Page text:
Simply put, trends should be news, but a tick upward for a single year should not be a major news story.
 
The next story is also about a single year tick in a average life expectancy, which is a much more important vital statistic than the TB rate.

In general, the life expectancy rate is a non-decreasing sequence, by which I mean it either improves or stays level for almost all years when measured at the level of one tenth of a year. Yet again, the last down tick we saw was a single year in the early 1990s coinciding with the worst of the AIDS deaths. Having so many people in their 20s and 30s dying at increased rates will have an impact on the overall numbers. The reason for the new small downturn is not as clear cut as was the health crisis of the early 1990s, though there is a prime suspect.



To my mind, the most significant news story about vital statistics in the past two years was the 2015 study by the wife and husband team of Case and Deaton looking at middle aged mortality (people from 45 to 54) from 1999 to 2013 here in the United States. Simply put, black folks in that age range showed a great improvement in mortality, but of the three groups listed, they still have the highest mortality. Somewhat to my surprise, Hispanics were slightly better in terms of mortality in this cohort compared to non-Hispanic whites even at the start of this study in 1999. The part of the study that made big news is that middle aged white Americans actually had a worse death rate in 2013 than they did in 1999, bucking not only the trend of other demographic groups in the United States but also almost all the rest of the industrialized world. The graph on the right shows the trend is being cause by that most precious of voting demographics this year, "the white working class".

Are the findings of Case and Deaton the cause of the down tick in the life expectancy rate? Since we have seen the trend they have discussed is about fifteen years long, why has it taken until now to see this downturn? Is this just a tick in the overall life expectancy rate in the U.S. or the start of a trend?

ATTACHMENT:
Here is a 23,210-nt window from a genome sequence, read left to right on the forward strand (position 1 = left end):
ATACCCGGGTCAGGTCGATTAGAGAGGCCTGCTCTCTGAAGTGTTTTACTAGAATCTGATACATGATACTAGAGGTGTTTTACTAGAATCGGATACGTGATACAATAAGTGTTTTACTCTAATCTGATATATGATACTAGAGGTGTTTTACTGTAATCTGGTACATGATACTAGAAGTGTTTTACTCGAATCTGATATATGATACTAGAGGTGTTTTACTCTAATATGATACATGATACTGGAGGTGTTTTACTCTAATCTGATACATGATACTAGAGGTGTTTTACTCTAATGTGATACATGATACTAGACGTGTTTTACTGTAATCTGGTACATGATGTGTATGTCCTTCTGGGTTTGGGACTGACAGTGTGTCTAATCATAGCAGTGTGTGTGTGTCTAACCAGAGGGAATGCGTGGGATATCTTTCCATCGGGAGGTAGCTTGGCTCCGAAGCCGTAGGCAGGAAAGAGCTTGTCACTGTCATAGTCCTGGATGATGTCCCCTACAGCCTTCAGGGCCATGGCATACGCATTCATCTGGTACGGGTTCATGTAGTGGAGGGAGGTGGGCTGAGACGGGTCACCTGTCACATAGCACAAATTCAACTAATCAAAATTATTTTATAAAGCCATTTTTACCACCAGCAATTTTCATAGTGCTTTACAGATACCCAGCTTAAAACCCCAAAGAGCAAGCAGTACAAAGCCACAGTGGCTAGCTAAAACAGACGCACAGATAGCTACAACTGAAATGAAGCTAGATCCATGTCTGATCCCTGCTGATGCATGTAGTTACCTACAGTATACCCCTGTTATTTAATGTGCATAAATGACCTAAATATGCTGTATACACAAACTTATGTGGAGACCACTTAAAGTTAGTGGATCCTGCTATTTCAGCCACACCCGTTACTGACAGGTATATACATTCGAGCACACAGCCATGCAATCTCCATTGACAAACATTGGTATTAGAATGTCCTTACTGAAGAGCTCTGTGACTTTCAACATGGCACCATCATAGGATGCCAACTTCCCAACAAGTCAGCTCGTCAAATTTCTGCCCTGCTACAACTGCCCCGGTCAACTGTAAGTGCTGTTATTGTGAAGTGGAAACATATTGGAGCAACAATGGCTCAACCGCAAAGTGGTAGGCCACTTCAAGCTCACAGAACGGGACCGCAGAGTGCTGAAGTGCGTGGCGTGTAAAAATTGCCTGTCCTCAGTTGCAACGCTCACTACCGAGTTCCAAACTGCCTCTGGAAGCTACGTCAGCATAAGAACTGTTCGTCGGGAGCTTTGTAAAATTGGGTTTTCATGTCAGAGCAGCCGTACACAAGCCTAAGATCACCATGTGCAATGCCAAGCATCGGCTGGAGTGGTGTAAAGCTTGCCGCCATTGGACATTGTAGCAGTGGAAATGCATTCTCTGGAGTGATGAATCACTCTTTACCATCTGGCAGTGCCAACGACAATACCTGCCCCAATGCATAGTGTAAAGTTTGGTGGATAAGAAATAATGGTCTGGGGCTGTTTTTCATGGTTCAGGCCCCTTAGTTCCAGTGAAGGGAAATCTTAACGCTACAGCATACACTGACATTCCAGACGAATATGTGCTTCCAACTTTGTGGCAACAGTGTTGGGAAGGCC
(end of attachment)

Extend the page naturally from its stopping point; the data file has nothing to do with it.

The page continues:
I haven't studied the numbers well enough to have an educated opinion on all of this, but I would say the answer to the first question is very probably yes, while the answer to the second question takes more serious study than I have put in and the answer to the third is harder still.

Next week: breaking down a significant part of the Case and Deaton numbers, deaths from overdoses of drugs both prescribed and illegal.

Tuesday, December 27, 2016

Carrie Fisher 1956-2016

I saw a lot of pictures of Carrie Fisher this morning on Twitter and Facebook, but I chose this sketch by John Kovalic, a fine cartoonist and a hardcore nerd, to represent her. It's iconic and she was an icon in so many ways. It also gives a nod to the late Kenny Baker, the guy inside the tin can who died this year as well.

We got some warning with Carrie and there was some hope because she was still alive when they took her off the plane, but 2016 has been the year when hope is nearly the worst thing you can have. Carrie Fisher's former flame Paul Simon wrote "These are the days of miracles and wonders". Maybe - just maybe - she might pull through. But the early news reports said she was unresponsive for ten minutes on the plane. Miracles and wonders aside, it's very hard to come back from that.


Carrie Fisher had roles people remember other than Star Wars, including Shampoo before and The Blues Brothers after, but so many tweets and Facebook posts were quick to point out her career as a writer. I show the cover from this book because my friend Mina Millett Vanderberg was of the opinion it started with one of the great first lines in literature, up there with Tolstoy, Dickens, Melville and Austen.

Maybe I shouldn't have given the guy who pumped my stomach my phone number, but who cares? My life is over anyway.  

It lacks the brevity of "Call Me Ishmael" or "It was the best of times, it was the worst of times." But there is no denying it packs a punch.

Carrie Fisher was my age. Mina was my age and she died ten years ago. A lot of stuff is piling on today.